2. Communication can feel like war. Unhealthy families, particularly ones in which one or more caregivers have elements of a personality disorder such as narcissism or borderline personality, are riddled with poor communication. Triangulation, in which members of the family are pitted against each other; gaslighting, in which people's realities are denied; and other passive-aggressive or abusive practices are common. Communication can feel so scary, intimidating, and confusing that survivors are often left feeling exhausted and traumatized just from trying to make sense of their situation.
  3. Punishment can often feel like revenge, instead of normal response to wrongdoing. Children in unhealthy families, particularly ones in which there are elements of a personality disorder, are often "punished" as a form of revenge for angering or disrupting the unhealthy parent, as opposed to the normal punishments one would expect for a child, such as being grounded for lying or breaking curfew. In these families, a child is punished for daring to say that they are upset with something a parent has done, having a different opinion, or breaking another unspoken rule.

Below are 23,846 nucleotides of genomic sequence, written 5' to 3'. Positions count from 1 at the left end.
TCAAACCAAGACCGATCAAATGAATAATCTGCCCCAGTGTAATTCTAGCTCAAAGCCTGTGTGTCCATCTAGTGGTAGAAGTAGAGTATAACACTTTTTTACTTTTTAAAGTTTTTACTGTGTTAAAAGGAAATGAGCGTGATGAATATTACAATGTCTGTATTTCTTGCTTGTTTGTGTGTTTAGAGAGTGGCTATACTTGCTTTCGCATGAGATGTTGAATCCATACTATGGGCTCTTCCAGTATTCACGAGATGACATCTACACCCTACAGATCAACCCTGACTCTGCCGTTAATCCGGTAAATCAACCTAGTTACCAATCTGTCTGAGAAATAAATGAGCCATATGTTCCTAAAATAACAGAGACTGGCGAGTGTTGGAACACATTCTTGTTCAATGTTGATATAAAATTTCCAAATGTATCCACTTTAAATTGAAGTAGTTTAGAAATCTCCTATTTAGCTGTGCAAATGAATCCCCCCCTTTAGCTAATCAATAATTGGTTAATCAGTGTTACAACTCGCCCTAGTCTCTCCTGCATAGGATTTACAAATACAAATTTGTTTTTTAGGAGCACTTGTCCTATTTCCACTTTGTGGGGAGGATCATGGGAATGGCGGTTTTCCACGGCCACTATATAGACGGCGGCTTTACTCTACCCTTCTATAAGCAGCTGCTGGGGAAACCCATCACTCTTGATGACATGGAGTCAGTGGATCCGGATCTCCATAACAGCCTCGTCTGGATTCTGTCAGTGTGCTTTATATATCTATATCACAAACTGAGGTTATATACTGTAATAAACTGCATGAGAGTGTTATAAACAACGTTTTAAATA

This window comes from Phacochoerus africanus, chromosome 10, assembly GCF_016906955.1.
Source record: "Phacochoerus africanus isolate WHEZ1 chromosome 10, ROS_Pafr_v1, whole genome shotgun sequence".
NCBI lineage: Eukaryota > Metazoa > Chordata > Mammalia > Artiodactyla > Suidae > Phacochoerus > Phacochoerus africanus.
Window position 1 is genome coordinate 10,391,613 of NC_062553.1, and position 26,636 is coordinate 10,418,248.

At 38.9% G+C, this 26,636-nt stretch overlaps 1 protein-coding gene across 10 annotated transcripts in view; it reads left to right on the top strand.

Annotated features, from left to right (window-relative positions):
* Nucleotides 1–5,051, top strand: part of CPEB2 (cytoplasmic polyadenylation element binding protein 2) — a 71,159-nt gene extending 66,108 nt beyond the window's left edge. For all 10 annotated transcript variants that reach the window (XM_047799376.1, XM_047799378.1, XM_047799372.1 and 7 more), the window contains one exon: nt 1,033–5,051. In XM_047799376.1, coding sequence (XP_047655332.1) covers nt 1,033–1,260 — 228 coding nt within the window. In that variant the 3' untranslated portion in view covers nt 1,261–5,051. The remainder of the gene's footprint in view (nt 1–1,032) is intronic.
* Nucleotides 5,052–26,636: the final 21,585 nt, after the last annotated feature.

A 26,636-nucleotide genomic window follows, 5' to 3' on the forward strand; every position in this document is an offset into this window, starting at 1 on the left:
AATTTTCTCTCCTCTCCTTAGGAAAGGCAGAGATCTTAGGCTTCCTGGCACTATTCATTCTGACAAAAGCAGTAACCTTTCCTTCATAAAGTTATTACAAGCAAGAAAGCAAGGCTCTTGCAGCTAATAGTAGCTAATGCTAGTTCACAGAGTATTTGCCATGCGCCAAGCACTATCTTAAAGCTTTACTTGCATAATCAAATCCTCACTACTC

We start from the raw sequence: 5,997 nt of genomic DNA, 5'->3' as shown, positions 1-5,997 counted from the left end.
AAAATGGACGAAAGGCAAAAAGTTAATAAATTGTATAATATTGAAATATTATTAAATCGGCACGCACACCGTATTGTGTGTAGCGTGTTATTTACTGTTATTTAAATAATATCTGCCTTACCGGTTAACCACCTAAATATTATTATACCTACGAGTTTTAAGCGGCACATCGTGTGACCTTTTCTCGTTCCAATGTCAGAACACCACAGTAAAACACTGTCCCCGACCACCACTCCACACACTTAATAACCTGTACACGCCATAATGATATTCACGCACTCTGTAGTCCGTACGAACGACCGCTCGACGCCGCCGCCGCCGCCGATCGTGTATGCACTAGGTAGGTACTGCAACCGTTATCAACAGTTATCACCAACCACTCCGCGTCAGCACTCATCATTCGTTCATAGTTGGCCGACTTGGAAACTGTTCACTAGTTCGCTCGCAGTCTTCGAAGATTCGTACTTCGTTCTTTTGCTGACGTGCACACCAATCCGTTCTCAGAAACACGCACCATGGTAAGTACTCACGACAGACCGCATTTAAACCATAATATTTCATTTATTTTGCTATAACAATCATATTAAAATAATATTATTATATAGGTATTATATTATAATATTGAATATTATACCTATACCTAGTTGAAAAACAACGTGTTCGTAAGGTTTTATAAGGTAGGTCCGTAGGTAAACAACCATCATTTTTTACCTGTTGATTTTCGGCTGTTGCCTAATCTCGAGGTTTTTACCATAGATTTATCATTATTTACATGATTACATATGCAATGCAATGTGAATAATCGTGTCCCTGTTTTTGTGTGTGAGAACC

4. Blackmail is acceptable. Feelings can, and will, be used against you. Due to the unhealthy dynamics, vulnerabilities will be exploited to further control. One of my clients remembers sharing with her mother that she felt worried about something the other parent would do. Her mother shared this information with the other parent as punishment for a recent mishap. It was done to achieve power, control, and intimidation.
  5. The adult's feelings/emotional needs are more important. This is not just about Mommy putting on yet another movie so she can have her alone time. This is when the parent or caregiver's emotional needs are more important, meaning that if they are upset, it takes precedence over whatever else is going on. The child's emotional needs have to wait, if they get attended to at all.